Complications and Survival After Surgery for Rectal Cancer in Patients Younger Than and Aged 75 Years or Older

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An increasing number of rectal cancer patients are elderly and have comorbid medical diseases. This study was designed to compare perioperative morbidity, mortality, and survival after surgery for rectal cancer in patients younger than and aged 75 years or older.


Between 1980 and 1997, 294 patients with rectal cancer were admitted to the Fourth Department of Surgery, Helsinki University Central Hospital. Of these, 95 (32 percent) were aged 75 or older and comprise the elderly group.


Major curative operation was possible in 59 of 95 patients in the elderly group and in 147 of 199 patients in the younger age group. Among those operated on with curative intent, 20 of 59 patients (34 percent) in the older age group and 39 of 147 patients (27 percent) in the younger age group had complications (P= 0.31). Thirty-day mortality was 2 percent (n = 1) and 0, respectively. Although five-year crude survival was significantly lower in the older age group (43vs. 65 percent,P= 0.01), five-year cancer-specific survival (60vs.70 percent,P= 0.6) and disease-free, five-year survival (60vs. 69 percent,P= 0.4) were similar in both groups. Patients (n = 17) treated with local excision had a cancer-specific survival of 81 and 83 percent in younger and older age groups, respectively. After palliative resection, the two-year survival was similar (20vs. 24 percent) in both age groups. Ten elderly patients (11 percent) were not operated on at all in contrast to two patients (1 percent) younger than aged 75 years (P= 0.003).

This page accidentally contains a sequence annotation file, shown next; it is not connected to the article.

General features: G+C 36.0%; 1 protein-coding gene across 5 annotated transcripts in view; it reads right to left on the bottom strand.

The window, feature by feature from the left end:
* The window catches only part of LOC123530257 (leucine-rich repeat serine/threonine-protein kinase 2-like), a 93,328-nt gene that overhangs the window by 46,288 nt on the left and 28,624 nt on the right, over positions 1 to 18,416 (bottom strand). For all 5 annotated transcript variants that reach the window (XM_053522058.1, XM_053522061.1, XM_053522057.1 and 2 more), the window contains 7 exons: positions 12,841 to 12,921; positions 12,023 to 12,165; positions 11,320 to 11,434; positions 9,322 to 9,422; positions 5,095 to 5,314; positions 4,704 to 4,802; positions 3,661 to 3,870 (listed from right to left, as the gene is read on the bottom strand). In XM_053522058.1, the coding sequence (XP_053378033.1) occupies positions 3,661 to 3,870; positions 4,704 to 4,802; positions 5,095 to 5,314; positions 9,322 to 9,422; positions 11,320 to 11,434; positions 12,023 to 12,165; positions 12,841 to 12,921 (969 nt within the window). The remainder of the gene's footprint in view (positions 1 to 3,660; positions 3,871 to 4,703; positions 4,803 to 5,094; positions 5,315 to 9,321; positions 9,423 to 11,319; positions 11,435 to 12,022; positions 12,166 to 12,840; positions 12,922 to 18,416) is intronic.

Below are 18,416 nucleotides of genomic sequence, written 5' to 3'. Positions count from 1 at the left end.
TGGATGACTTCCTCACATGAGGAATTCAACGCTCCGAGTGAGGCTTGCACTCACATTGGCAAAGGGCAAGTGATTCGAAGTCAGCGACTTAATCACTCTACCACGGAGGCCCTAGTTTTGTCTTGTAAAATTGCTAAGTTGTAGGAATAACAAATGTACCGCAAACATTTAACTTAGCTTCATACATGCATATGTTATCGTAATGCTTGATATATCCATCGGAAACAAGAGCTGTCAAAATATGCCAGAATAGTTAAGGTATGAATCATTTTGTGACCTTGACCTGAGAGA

Major, curative, rectal cancer surgery in selected elderly patients can be performed with similar indications, perioperative morbidity, and mortality, as well as five-year, cancer-specific and disease-free survival as in younger patients.

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